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People fall into companies’ loyalty program mechanics because it makes them look good

People fall into companies’ loyalty program mechanics because it makes them look good People fall into companies’ loyalty program mechanics because it makes them look good
Source: Josh Marvin via Flickr
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I was short by 222 miles.

A few years ago I was booking a round-trip flight from the East Coast to California. It was late December, and the end of the year is always slow, so it seemed like a perfect time to visit friends.

The previous year I had flown enough on United Airlines to achieve Premier status. Calling the perks I was receiving “Premier” seemed like a marketing person’s idea of a sick joke, but it was slightly better treatment than you usually get in economy class. This year had been even busier. I had almost achieved the next status level: Premier Executive.

The perks for being a Premier Executive were only slightly better than those for Premier. I’d get to check a third bag for free, have access to special airline lounges if I flew internationally, and board the plane seconds earlier than I would have before. Nothing too exciting.

But I was so close! So I did what people do who are so focused on achieving something that they lose their common sense. I flew a circuitous route, stopping in Boston for two hours on a Philadelphia to San Francisco trip, just to make sure I had enough miles to make it over the threshold.

Experts estimate that as many as 10 trillion frequent flier miles are sitting in accounts, unused. Enough to travel to the moon and back 19.4 million times. So if they’re not actually using them, why are people so passionate about racking up miles?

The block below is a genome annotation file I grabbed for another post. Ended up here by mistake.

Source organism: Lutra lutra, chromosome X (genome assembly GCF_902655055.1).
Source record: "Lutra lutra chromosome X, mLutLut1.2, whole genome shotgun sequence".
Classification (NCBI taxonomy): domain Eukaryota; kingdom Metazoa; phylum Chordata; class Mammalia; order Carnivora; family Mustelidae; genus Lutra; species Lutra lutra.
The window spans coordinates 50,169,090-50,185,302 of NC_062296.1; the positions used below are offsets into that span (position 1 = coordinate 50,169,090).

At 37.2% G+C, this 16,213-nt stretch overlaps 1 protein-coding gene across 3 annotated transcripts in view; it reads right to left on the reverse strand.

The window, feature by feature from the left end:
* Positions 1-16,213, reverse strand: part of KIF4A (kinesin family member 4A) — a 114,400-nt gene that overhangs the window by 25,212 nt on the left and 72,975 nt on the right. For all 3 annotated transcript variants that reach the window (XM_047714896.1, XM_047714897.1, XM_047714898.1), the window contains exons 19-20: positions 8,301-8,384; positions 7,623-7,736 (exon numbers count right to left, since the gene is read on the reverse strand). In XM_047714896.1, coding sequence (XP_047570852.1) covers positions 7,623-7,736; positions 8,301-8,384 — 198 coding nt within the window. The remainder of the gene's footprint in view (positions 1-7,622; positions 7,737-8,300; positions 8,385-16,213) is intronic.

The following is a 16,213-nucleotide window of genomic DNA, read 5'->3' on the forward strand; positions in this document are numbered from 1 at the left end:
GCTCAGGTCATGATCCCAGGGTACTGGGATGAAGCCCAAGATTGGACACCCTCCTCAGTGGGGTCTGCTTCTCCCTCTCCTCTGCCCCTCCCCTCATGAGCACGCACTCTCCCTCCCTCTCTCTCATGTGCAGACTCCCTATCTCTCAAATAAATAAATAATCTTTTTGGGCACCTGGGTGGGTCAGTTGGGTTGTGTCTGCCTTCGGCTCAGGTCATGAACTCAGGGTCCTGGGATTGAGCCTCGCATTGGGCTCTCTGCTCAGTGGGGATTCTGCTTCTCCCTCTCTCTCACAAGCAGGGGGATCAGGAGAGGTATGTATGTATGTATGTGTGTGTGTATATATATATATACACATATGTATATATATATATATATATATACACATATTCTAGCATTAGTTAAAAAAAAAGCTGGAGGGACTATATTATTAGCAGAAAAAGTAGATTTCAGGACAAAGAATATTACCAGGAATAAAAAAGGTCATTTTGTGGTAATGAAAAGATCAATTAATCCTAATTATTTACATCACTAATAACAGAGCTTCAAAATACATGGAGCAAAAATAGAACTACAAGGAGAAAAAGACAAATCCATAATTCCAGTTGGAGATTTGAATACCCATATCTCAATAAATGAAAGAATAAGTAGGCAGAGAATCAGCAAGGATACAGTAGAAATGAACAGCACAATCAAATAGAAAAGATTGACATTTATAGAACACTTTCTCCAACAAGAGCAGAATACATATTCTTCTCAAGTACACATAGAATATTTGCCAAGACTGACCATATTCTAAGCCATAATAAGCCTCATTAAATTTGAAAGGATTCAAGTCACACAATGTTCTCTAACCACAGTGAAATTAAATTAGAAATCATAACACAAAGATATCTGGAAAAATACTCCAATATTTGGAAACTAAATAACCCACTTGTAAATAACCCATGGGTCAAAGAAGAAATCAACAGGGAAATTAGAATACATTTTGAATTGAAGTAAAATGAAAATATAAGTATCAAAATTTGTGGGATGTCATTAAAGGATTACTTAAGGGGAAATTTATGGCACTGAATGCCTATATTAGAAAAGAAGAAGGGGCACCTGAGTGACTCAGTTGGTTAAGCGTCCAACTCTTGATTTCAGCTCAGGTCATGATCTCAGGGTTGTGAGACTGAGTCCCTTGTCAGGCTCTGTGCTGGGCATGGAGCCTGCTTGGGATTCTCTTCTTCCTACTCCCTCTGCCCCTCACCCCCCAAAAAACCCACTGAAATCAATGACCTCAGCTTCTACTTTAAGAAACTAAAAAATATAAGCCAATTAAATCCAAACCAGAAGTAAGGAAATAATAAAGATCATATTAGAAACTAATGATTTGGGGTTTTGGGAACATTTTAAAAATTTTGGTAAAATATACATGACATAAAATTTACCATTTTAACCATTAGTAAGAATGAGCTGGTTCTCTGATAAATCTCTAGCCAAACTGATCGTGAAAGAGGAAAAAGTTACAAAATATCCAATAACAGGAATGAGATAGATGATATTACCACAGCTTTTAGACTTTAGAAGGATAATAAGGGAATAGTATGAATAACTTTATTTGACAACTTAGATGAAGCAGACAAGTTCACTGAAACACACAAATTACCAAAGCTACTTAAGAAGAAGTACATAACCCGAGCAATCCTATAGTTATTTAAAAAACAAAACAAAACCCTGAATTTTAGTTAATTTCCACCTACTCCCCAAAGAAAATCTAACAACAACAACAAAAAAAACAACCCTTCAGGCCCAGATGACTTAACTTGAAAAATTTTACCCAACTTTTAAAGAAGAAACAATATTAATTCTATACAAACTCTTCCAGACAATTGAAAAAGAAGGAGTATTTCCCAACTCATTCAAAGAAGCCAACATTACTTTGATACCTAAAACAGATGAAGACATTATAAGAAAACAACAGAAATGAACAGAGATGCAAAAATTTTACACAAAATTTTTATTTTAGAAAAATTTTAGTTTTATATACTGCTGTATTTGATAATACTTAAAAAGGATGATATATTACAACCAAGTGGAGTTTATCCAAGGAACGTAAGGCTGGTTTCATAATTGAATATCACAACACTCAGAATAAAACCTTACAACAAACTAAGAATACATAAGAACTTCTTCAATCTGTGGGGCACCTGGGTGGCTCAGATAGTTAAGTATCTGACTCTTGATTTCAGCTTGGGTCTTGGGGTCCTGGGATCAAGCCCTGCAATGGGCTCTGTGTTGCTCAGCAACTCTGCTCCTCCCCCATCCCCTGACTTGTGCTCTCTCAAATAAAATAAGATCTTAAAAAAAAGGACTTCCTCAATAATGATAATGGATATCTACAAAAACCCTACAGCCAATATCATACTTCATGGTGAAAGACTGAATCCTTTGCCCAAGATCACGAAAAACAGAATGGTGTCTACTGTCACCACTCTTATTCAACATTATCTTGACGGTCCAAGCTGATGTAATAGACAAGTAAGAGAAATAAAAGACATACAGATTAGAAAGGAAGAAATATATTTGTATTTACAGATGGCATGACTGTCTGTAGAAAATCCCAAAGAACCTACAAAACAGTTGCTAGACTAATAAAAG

Because it’s a fun game.

One way that game mechanics–the elements of a game, application, or program, including rules and feedback loops, that make them fun and compelling–motivate is internally. Discrete markers motivate us to work harder, especially when we get close to achieving them. Take the buy-ten-get-one-free coffee punch cards that are sometimes offered at local cafés. By increasing motivation, the cards actually spur people to buy coffee more frequently as they get closer to their tenth cup and claiming their reward.

But game mechanics also motivate us on an interpersonal level by encouraging social comparison.

A few years ago, students at Harvard University were asked to make a seemingly straightforward choice: Which would they prefer, a job where they made $50,000 a year (option A) or one where they made $100,000 a year (option B)?

Seems like a no-brainer, right? But there was one catch. In option A, the students would get paid twice as much as others, who would only get $25,000. In option B, they would get paid half as much as others, who would get $200,000.

What did the majority of people choose?

Option A. They preferred to do better than others, even if it meant getting less for themselves. They chose the option that was worse in absolute terms but better in relative terms.

Game mechanics help generate social currency because doing well makes us look good. People love boasting about the things they’ve accomplished: their golf handicaps, how many people follow them on Twitter, or their kids’ SAT scores. A friend of mine is a Delta Airlines Platinum Medallion member. Every time he flies he finds a way to brag about it on Facebook.

And this is how game mechanics boosts word of mouth. People are talking because they want to show off their achievements, but along the way they talk about the brands (Delta or Twitter) or domains (golf or the SAT) where they achieved.

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